I was stressed. Too many competing priorities, too much to do, too few resources, too little time and deadlines looming and customers to satisfy. A hastily eaten sandwich at my desk as there was no time for lunch. I felt under enormous pressure. Close family and friends were concerned about me, and could see the stress in me, even when I was supposedly relaxing. It wasn’t pretty and I needed to find a way through and out the other side.
This happened a good many years ago. I often draw on the formative lessons I learnt during this time, which have helped me over the years to achieve more, with more responsibility and focus – all without the stress. I’d like to share with you here one of those lessons I learnt at this time. Like many profound lessons of life, what I’m about to say is disarmingly simple, but not often practised:
I took time out from my day and week to reflect
About once a week, I took myself off at lunchtime to a little neighbourhood café, where I was unlikely to meet anyone I knew from the office. I took a notebook and a pen with me, and as I munched my toastie, I started to reflect and make notes on my “impossible project”, how I was dealing with it, the decisions I was making – or not making – and what was causing all the stress (spoiler alert – it was all to do with my own attitudes and lack of perspective). As I took time to reflect, I started to realise that as the project leader, I had been given the cards to play in terms of deciding what we did and didn’t do and when, and taking responsibility for those decisions. I moved from being led by circumstance to starting to act like a leader, setting direction and priorities and pushing towards the goal, bringing others with me.
There are many aspects to being an effective leader and I’d like to talk about more of these another time. For now I want to keep your attention on the key point of this article which is:
taking time out from your day and week to reflect
Executive Coach Jennifer Porter says “The hardest leaders to coach are those who won’t reflect — particularly leaders who won’t reflect on themselves”. If I had not started reflecting, I don’t believe I would have developed and changed so readily, and the stress probably would have led me into a real crisis.
Taking time out from the busyness of our lives, gives us opportunity to gain valuable perspective and to think creatively (whoever had their best ideas sitting at their desk anyway…?). Reflecting helps us to reconnect with the bigger picture of why we are doing what we are doing. Reflecting gives us time to connect with our values and our vision for the life we are seeking to build and the goals we are working towards. Time to reflect on whether we are being responsible for our own actions. Time to think creatively about different approaches we could take. Time to reflect on our mistakes and valuable lessons we can gain from them. Time to consider whose help or expertise we could seek out, who we could invest in further, or who might be able to give us a valuable new perspective. Time to make key decisions.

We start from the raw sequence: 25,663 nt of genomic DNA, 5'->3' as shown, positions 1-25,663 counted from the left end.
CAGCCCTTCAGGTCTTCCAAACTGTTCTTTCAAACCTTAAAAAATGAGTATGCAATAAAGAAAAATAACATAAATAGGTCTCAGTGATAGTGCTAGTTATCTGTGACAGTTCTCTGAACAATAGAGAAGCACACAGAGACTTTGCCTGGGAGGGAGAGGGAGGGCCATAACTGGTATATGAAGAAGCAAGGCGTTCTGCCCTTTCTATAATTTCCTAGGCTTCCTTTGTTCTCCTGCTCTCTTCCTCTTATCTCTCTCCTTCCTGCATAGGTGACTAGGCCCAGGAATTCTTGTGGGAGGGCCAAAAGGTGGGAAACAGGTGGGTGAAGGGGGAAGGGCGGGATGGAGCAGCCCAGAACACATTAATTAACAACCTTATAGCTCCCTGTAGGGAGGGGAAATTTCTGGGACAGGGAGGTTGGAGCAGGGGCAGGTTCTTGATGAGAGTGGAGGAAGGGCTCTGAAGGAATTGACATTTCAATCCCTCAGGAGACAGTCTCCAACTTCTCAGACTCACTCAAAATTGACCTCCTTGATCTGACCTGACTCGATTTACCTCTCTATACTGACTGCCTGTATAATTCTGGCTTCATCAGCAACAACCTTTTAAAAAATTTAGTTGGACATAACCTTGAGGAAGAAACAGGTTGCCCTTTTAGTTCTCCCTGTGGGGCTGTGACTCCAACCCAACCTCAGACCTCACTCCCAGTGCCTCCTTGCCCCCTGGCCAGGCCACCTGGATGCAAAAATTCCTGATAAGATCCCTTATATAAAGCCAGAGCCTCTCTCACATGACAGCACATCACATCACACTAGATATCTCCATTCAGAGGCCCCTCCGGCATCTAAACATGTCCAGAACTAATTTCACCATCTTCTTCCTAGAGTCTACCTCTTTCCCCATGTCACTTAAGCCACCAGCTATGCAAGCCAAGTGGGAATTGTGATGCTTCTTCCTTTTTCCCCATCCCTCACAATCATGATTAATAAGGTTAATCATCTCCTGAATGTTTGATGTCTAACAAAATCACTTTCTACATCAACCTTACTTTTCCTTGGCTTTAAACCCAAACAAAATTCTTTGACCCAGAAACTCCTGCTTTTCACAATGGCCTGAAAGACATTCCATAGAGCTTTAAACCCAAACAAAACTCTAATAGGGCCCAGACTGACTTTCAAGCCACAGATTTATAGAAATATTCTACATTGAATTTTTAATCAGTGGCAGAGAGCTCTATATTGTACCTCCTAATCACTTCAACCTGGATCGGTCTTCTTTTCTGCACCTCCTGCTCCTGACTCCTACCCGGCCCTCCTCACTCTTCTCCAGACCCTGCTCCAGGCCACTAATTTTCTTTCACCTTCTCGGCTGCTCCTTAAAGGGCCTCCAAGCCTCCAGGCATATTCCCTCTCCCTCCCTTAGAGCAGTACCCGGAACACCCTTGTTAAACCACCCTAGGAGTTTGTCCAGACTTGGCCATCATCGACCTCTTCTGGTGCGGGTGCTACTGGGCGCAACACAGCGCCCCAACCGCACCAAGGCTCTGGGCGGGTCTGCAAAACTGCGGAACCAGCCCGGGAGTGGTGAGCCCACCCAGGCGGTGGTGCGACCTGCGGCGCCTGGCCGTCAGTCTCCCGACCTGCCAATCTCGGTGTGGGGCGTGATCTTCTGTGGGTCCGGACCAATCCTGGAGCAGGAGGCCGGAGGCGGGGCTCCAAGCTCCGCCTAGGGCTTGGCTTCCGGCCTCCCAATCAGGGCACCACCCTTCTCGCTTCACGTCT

These days I have developed many different ways of building thinking and reflective time into my life. It could be in a busy café with my notebook and pen, other times you’ll find me in the silence of one of the many churches and cathedrals that are open for reflection and prayer up and down the land. Other times I go for a reflective walk – being surrounded by nature I find is a great help. During one of my periods working on the Cambridge Science Park, I would nip out the back door of my office for a short walk around one of the lakes, and then sit on a bench, notebook and pen in hand, reflecting, thinking creatively and finding ways forward.
Cambridge, UK where I am mostly based, has numerous green spaces. Even in the heart of the UK’s capital within the square mile of the City of London, where I have visited many times, there are a large number of public green spaces – often small and hidden, and almost 50 churches most of which are open for visiting during the working day (I have actually visited every single one of them, but that’s another story!). I am sure wherever you are located, you can find places to reflect.
So, grab a notebook and a pen, get yourself out of the office, and find places where you can take time to think and reflect. If having given it a go, being solitary for a time just doesn’t fit your personality type, then find a trusted friend, with whom you can take time out together to reflect. Whatever approach you chose, I trust you will find reflection a powerful tool in taking full control of your life.